This is not to apply a contemporary filter to events. This behaviour was wrong and too many people failed to see what was going on, failed to ask the right questions and failed to act appropriately.
We recognise that some of the former Club staff and Directors may disagree and criticise our position. We are prepared for that and will take the time to explain why we feel this way. Our view is that this abuse could and should have been prevented and was hidden for far too long. We do not always get things right now, but we have to be open to learning and improvement when things go wrong.
We are sorry that no one supported the boys who bravely spoke up back in 1990 about the abuse that they suffered. We have spoken directly to some of those who reported abuse to the Police in 1990 and we are left feeling very uncomfortable with how the trials in 1990/1991 seem to have been conducted. There are no surviving records from those cases and so we will never know what really happened.
It is very clear that senior staff at the Club could have offered considerable support to the boys who complained of abuse at that time. Very sadly those men may never truly get the justice that they seek in relation to their cases because of the lack of support they received and the current “double jeopardy” rules that exist in England & Wales.
We have been truly inspired by how the victims we spoke to still wish to engage with the Club despite having had to suffer so many years of injustice. We hope to be able to continue to work with them and others who were abused while they were at the Club as they have done so much to help us understand the awful experiences they have endured.
Since Hampshire Police first contacted the Club about allegations of abuse that they received in October 2016, we have been determined to work openly with them to help find the truth about what went on at the Club and to bring Bob Higgins to justice.
We have seen and heard that some victims and survivors of abuse are unhappy with the fact that we have not contacted them directly. While we have put out communications to try to make sure that everyone who wants to speak to us knows that we will listen to them, we accept the criticism because we have not been able to speak with everyone. This is something that we will try to find a way to put right as it is important that we continue to learn from this feedback.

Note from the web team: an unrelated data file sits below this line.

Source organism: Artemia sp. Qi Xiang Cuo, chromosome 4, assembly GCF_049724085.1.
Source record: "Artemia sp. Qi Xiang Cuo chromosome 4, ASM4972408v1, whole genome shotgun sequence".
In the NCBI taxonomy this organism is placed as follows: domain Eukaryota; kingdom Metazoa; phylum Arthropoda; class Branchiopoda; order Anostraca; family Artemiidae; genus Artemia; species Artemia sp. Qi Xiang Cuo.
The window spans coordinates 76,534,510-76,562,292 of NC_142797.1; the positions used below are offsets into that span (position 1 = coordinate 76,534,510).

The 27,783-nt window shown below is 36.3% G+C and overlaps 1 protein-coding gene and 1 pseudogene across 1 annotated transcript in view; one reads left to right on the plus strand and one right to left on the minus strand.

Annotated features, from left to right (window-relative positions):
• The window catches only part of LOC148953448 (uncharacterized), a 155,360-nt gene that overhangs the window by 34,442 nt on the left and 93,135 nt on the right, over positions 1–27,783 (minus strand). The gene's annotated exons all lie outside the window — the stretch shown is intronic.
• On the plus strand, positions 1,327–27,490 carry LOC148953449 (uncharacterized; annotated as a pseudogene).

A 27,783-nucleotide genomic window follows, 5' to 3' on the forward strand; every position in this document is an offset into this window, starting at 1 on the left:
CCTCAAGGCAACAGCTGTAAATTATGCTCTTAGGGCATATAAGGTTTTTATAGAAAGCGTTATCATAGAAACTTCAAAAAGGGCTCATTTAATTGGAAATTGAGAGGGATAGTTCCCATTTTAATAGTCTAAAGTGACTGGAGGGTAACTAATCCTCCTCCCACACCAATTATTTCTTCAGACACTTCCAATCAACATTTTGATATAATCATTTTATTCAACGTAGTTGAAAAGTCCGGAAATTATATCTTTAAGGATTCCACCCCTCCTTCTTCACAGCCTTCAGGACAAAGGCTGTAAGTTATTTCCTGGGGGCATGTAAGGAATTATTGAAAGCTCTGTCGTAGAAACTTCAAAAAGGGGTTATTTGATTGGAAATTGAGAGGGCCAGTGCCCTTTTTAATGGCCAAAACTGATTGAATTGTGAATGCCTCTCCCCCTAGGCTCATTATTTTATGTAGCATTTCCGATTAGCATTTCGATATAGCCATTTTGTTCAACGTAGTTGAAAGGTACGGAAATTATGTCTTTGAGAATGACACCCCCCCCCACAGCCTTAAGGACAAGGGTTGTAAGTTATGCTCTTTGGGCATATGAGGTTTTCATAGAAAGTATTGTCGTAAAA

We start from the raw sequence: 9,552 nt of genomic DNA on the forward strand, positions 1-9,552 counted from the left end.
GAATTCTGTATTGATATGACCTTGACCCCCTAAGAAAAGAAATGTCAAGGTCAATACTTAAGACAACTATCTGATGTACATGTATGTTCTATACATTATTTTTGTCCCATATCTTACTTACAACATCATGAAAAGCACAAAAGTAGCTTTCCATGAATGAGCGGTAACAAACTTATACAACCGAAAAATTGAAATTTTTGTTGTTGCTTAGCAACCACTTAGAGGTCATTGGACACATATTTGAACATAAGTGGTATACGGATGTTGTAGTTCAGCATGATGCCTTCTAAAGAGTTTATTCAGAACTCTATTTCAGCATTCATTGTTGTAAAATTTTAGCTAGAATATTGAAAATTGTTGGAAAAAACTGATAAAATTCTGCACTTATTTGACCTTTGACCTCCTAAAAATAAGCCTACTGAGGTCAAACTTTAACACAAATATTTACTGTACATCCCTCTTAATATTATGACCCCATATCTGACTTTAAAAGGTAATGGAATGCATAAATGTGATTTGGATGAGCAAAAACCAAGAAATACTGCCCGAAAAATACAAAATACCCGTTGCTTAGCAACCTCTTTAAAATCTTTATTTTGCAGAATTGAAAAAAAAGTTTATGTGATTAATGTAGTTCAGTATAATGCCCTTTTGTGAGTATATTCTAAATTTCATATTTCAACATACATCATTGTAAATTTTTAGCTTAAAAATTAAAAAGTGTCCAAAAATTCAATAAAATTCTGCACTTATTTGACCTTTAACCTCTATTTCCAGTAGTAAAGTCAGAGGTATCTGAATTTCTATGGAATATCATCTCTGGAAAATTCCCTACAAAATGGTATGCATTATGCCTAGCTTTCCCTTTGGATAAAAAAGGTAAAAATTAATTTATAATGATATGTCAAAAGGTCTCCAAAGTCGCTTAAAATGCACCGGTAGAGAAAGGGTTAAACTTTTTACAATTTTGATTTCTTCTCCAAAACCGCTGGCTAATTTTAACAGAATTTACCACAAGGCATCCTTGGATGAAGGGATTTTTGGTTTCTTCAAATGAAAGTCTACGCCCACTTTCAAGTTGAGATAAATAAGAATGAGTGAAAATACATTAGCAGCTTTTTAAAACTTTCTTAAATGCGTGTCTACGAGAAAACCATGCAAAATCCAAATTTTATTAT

We have not wanted to initiate contact with everyone because we have no way of knowing whether every individual wants to speak to us. We did not want to risk making anybody’s feelings worse or to bring back past trauma. However, we would like to take this opportunity to invite anyone who was abused during their time at the Club, or their family members, and who wishes to speak with us to let us know.
We will be setting up some different ways to allow people to contact us so that, hopefully, there is a suitable channel available to everyone and we will try to find a better way to actively reach everyone impacted by Higgins’ abuse.
Southampton Football Club today is a far different place than it was in the past. We now have an established Safeguarding Team, regular safeguarding audits, clear reporting processes and a far better governance structure that means that safeguarding is properly considered at all Board meetings.